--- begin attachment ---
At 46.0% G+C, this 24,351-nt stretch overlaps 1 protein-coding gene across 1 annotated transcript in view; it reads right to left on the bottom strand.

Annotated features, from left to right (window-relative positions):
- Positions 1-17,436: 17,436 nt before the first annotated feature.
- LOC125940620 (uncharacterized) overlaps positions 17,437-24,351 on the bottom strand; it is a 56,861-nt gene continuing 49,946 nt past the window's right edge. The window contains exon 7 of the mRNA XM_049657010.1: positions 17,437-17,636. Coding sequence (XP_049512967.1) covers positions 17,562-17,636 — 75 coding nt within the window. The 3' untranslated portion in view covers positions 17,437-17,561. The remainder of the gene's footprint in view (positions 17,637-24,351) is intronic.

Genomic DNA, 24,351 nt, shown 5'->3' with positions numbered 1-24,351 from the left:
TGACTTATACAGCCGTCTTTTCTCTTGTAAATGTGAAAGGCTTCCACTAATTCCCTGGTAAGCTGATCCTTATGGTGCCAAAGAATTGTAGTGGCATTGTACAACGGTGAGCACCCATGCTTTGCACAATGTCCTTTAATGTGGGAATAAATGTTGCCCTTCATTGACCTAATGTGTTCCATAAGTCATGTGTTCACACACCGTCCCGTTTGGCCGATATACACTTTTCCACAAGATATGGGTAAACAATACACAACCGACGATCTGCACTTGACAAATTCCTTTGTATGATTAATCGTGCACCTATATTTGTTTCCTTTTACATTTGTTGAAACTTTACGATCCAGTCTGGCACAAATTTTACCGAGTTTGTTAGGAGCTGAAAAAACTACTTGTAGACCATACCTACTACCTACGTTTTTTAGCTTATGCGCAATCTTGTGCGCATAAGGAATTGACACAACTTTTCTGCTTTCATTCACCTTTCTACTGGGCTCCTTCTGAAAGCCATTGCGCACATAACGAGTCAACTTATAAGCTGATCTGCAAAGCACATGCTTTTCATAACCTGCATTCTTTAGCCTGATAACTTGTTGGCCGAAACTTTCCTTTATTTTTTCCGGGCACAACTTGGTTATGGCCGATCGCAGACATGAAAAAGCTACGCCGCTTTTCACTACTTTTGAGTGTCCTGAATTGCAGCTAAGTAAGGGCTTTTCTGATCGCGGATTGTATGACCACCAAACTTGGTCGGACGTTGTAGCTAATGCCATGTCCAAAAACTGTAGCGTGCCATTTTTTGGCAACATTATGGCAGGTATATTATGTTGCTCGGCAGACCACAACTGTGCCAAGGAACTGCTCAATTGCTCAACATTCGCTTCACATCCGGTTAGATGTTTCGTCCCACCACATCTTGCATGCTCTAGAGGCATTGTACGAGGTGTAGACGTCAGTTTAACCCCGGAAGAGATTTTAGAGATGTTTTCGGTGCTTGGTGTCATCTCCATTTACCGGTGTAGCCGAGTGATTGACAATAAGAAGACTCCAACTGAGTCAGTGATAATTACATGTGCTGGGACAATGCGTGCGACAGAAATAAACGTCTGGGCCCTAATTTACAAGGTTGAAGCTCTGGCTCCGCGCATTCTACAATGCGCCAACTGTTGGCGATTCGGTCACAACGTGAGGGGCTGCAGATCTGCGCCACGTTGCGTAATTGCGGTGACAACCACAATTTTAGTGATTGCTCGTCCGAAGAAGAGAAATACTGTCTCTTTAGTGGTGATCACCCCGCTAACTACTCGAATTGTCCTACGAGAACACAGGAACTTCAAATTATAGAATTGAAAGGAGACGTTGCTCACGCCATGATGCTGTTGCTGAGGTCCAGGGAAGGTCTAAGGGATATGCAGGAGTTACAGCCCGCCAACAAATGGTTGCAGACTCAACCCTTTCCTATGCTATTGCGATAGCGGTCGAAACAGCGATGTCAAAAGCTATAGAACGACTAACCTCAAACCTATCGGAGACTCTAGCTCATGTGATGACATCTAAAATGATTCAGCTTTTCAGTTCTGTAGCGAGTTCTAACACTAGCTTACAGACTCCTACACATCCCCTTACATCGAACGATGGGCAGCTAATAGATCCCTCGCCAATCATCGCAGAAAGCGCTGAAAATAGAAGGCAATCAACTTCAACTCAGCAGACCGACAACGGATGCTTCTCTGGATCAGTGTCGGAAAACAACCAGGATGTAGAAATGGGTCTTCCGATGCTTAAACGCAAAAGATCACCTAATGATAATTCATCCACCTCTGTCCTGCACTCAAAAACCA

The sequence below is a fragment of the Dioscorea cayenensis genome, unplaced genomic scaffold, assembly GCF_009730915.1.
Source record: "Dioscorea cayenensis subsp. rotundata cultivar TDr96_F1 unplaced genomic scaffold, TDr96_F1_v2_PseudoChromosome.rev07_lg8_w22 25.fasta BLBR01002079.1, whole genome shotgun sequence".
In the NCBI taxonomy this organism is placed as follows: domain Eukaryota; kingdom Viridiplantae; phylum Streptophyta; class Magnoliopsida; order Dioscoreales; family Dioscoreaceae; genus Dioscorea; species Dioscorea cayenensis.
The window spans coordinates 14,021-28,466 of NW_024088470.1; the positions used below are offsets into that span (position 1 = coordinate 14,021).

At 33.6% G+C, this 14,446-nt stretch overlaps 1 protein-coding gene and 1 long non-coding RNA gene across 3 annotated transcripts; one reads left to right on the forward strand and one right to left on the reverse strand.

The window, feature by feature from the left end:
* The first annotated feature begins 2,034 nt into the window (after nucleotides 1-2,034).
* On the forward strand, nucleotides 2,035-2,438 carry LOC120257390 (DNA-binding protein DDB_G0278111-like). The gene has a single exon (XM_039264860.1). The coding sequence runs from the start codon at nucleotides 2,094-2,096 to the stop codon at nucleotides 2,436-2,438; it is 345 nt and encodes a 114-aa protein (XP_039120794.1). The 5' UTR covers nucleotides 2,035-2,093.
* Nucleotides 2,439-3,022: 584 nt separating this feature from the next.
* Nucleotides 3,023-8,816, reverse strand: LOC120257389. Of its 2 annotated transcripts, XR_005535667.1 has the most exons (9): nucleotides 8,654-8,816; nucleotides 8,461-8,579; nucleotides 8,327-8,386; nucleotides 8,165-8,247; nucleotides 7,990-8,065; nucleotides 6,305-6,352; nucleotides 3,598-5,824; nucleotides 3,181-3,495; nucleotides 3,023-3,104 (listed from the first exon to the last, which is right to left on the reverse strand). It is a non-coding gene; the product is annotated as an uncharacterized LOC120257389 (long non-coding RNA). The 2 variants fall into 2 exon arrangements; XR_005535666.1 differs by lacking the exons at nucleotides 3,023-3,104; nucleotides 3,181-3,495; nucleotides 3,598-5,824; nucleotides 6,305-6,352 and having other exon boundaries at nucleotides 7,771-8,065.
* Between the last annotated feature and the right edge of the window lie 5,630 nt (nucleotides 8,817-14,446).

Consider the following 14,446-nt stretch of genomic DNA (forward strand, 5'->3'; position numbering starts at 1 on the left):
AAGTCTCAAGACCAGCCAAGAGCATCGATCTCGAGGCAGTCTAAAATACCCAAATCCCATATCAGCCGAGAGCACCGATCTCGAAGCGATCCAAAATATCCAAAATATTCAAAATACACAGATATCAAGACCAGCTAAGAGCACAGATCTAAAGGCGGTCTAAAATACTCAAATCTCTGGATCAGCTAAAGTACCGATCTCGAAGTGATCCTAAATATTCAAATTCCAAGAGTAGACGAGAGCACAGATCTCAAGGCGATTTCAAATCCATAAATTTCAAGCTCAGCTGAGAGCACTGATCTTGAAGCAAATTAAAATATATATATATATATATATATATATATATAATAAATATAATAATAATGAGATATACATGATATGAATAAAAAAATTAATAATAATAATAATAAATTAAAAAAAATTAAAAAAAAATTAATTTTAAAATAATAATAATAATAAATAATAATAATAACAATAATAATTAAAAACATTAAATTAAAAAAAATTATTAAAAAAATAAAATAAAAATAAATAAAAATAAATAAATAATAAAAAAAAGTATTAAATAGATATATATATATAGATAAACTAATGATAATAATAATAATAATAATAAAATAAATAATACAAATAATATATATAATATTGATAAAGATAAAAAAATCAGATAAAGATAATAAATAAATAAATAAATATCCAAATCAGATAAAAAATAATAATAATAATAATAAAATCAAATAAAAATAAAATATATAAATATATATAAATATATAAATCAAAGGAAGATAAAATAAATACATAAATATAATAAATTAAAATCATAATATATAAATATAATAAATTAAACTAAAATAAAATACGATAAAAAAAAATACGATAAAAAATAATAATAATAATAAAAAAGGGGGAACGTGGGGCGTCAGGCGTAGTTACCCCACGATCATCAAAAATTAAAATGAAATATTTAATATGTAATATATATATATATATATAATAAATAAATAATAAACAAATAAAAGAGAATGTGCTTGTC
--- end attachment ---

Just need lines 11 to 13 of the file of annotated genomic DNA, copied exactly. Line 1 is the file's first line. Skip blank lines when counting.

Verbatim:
At 33.6% G+C, this 14,446-nt stretch overlaps 1 protein-coding gene and 1 long non-coding RNA gene across 3 annotated transcripts; one reads left to right on the forward strand and one right to left on the reverse strand.

The window, feature by feature from the left end:
* The first annotated feature begins 2,034 nt into the window (after nucleotides 1-2,034).